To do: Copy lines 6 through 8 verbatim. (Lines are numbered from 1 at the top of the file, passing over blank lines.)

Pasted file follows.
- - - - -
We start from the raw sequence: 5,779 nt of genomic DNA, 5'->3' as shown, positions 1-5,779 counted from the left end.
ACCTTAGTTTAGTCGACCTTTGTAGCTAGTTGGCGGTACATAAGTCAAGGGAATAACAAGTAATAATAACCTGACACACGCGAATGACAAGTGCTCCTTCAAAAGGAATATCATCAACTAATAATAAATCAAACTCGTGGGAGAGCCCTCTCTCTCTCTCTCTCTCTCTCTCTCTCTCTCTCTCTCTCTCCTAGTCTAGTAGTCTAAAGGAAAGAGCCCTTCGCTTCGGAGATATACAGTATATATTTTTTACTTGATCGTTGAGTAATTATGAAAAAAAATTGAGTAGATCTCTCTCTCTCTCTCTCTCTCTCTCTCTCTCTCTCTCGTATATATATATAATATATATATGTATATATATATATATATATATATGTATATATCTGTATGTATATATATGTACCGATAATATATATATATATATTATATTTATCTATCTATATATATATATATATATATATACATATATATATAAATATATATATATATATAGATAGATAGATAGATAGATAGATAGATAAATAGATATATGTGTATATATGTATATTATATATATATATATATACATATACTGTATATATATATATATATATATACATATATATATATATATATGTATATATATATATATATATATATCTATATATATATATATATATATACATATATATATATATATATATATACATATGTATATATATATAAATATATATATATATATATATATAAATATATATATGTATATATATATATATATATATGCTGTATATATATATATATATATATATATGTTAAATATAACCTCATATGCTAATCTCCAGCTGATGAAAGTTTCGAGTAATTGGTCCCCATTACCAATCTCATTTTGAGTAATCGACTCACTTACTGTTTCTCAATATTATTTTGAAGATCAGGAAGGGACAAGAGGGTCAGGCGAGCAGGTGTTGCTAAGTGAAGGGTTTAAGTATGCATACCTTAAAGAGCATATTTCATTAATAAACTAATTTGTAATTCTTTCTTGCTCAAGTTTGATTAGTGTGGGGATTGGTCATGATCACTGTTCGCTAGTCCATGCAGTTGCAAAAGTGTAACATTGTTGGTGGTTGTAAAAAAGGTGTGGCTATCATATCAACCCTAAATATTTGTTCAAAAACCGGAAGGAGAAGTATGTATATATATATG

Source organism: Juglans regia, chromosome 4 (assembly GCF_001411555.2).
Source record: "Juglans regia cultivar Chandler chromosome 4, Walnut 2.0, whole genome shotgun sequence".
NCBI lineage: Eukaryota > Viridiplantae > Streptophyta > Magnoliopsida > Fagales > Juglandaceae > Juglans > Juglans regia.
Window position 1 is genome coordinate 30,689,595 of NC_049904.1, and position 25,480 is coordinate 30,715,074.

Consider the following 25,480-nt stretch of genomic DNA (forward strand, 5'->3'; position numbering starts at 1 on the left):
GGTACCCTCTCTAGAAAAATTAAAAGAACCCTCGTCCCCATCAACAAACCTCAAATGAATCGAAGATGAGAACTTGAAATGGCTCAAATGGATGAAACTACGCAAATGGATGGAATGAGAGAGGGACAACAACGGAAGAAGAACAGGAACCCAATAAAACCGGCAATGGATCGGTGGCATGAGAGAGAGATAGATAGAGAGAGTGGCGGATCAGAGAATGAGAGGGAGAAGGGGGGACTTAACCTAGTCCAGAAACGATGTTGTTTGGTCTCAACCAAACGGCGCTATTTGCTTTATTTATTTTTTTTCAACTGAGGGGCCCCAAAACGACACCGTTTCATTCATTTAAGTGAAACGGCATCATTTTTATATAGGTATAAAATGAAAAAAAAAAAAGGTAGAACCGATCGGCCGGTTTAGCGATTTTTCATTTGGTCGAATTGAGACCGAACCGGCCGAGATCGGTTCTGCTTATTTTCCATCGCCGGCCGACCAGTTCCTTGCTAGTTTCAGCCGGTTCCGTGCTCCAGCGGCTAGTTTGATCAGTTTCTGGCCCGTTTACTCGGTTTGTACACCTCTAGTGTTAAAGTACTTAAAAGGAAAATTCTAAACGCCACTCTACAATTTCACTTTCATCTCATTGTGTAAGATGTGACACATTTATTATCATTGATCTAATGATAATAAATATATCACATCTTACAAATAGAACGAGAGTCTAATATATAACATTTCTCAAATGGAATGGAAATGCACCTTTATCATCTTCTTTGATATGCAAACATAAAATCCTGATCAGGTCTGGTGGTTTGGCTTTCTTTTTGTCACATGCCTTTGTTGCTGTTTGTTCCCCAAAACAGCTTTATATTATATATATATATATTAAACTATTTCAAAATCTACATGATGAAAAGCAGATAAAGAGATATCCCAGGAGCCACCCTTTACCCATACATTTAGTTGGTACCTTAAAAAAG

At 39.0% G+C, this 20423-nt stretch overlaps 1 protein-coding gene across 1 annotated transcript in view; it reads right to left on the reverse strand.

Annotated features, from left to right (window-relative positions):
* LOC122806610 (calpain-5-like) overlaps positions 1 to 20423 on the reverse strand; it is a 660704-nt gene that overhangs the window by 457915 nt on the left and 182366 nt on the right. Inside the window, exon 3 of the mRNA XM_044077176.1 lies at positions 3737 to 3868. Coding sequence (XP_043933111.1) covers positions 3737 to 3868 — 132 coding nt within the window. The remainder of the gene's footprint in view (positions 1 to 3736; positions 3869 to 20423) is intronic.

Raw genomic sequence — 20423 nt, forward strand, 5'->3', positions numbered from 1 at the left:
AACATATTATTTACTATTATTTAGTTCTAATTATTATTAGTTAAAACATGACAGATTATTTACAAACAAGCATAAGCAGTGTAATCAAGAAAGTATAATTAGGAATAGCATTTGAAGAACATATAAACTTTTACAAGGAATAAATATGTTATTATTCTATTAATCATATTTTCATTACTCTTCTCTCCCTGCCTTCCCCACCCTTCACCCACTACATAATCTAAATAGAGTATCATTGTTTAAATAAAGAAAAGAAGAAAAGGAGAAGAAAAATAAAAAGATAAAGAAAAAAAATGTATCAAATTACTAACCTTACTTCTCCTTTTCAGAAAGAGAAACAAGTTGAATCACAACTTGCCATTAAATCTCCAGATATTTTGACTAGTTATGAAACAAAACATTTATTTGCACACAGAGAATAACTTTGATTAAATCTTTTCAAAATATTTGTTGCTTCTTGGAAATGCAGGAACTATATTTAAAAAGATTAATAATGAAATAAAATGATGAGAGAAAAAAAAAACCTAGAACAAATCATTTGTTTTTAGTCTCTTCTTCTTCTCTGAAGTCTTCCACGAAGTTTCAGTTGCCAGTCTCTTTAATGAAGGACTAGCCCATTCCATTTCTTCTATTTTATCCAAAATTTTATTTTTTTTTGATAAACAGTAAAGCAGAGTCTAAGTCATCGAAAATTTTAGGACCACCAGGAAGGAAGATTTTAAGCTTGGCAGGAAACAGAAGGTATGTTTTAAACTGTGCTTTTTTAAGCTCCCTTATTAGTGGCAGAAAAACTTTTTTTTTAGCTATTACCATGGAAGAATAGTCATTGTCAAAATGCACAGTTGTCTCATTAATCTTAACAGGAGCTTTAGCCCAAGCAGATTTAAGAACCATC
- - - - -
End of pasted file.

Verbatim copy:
Window position 1 is genome coordinate 30,689,595 of NC_049904.1, and position 25,480 is coordinate 30,715,074.

Consider the following 25,480-nt stretch of genomic DNA (forward strand, 5'->3'; position numbering starts at 1 on the left):
GGTACCCTCTCTAGAAAAATTAAAAGAACCCTCGTCCCCATCAACAAACCTCAAATGAATCGAAGATGAGAACTTGAAATGGCTCAAATGGATGAAACTACGCAAATGGATGGAATGAGAGAGGGACAACAACGGAAGAAGAACAGGAACCCAATAAAACCGGCAATGGATCGGTGGCATGAGAGAGAGATAGATAGAGAGAGTGGCGGATCAGAGAATGAGAGGGAGAAGGGGGGACTTAACCTAGTCCAGAAACGATGTTGTTTGGTCTCAACCAAACGGCGCTATTTGCTTTATTTATTTTTTTTCAACTGAGGGGCCCCAAAACGACACCGTTTCATTCATTTAAGTGAAACGGCATCATTTTTATATAGGTATAAAATGAAAAAAAAAAAAGGTAGAACCGATCGGCCGGTTTAGCGATTTTTCATTTGGTCGAATTGAGACCGAACCGGCCGAGATCGGTTCTGCTTATTTTCCATCGCCGGCCGACCAGTTCCTTGCTAGTTTCAGCCGGTTCCGTGCTCCAGCGGCTAGTTTGATCAGTTTCTGGCCCGTTTACTCGGTTTGTACACCTCTAGTGTTAAAGTACTTAAAAGGAAAATTCTAAACGCCACTCTACAATTTCACTTTCATCTCATTGTGTAAGATGTGACACATTTATTATCATTGATCTAATGATAATAAATATATCACATCTTACAAATAGAACGAGAGTCTAATATATAACATTTCTCAAATGGAATGGAAATGCACCTTTATCATCTTCTTTGATATGCAAACATAAAATCCTGATCAGGTCTGGTGGTTTGGCTTTCTTTTTGTCACATGCCTTTGTTGCTGTTTGTTCCCCAAAACAGCTTTATATTATATATATATATATTAAACTATTTCAAAATCTACATGATGAAAAGCAGATAAAGAGATATCCCAGGAGCCACCCTTTACCCATACATTTAGTTGGTACCTTAAAAAAG